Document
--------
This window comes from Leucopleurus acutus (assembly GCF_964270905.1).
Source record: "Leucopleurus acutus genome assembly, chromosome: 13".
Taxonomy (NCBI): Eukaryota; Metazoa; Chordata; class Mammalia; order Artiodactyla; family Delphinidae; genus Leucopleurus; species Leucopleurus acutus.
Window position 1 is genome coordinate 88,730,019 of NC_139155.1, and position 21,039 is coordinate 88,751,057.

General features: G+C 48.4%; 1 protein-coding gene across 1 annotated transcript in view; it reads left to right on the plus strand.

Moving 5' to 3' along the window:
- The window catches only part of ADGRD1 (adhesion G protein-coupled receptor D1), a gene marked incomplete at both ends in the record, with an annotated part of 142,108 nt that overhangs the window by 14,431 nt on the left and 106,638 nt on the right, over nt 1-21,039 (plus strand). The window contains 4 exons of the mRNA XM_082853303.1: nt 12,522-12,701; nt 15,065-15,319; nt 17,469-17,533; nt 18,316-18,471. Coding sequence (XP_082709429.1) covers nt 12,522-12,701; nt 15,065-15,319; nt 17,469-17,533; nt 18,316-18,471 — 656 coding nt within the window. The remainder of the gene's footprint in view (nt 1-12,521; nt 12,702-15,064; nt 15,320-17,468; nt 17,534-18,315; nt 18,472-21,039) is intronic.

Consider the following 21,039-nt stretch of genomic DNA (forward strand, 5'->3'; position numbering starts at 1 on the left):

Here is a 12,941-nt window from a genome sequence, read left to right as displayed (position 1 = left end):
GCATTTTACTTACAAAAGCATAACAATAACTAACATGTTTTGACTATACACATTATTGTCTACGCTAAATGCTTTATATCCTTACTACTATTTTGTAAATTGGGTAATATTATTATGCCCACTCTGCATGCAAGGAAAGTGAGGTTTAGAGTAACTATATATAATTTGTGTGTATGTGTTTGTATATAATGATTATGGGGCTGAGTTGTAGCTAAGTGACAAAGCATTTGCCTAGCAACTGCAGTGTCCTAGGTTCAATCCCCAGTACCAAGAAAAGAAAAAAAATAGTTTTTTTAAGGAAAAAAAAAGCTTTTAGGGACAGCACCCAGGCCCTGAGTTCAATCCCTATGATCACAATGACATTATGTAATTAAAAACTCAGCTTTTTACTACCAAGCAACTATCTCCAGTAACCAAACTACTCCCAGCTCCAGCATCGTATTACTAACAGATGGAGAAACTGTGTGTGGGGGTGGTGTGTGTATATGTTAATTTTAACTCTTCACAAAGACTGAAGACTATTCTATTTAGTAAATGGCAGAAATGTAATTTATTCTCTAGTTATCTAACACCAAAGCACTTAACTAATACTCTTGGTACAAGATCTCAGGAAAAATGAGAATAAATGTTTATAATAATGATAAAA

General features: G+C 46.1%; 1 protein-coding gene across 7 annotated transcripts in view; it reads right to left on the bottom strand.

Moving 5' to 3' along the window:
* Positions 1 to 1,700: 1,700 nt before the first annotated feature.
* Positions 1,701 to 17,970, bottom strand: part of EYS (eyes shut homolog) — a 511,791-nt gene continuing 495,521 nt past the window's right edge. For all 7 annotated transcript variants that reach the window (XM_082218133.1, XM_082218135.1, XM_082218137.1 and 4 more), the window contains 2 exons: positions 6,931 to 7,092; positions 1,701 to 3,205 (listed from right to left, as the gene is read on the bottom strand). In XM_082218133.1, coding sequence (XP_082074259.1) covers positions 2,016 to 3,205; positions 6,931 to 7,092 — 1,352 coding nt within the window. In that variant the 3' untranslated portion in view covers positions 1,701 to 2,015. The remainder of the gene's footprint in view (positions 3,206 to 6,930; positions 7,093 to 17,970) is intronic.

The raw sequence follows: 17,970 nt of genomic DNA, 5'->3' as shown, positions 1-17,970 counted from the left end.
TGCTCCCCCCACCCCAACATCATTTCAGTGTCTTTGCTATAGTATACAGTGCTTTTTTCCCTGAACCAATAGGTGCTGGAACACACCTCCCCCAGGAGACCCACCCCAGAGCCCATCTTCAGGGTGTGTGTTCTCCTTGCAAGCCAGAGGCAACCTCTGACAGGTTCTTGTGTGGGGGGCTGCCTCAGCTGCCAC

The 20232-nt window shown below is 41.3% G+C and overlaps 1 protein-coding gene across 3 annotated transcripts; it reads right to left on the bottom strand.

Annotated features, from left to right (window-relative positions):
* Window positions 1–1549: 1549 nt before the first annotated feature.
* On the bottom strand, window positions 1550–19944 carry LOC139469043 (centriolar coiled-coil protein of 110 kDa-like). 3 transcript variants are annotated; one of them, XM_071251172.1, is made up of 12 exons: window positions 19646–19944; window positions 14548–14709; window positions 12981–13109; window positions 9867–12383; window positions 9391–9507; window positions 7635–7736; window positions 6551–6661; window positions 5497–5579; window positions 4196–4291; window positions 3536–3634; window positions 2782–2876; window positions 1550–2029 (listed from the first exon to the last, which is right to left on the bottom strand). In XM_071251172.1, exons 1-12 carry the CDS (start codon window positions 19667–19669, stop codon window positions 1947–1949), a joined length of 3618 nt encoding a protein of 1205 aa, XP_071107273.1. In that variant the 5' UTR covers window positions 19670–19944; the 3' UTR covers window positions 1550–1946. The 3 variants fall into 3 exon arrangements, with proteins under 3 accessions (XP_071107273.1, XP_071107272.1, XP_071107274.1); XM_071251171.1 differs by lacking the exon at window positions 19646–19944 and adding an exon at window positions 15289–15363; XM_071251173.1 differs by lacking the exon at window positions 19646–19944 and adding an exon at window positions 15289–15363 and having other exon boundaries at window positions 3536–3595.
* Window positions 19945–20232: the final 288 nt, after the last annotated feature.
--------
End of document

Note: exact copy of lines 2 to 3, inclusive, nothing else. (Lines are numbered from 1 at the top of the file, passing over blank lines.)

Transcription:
Source record: "Leucopleurus acutus genome assembly, chromosome: 13".
Taxonomy (NCBI): Eukaryota; Metazoa; Chordata; class Mammalia; order Artiodactyla; family Delphinidae; genus Leucopleurus; species Leucopleurus acutus.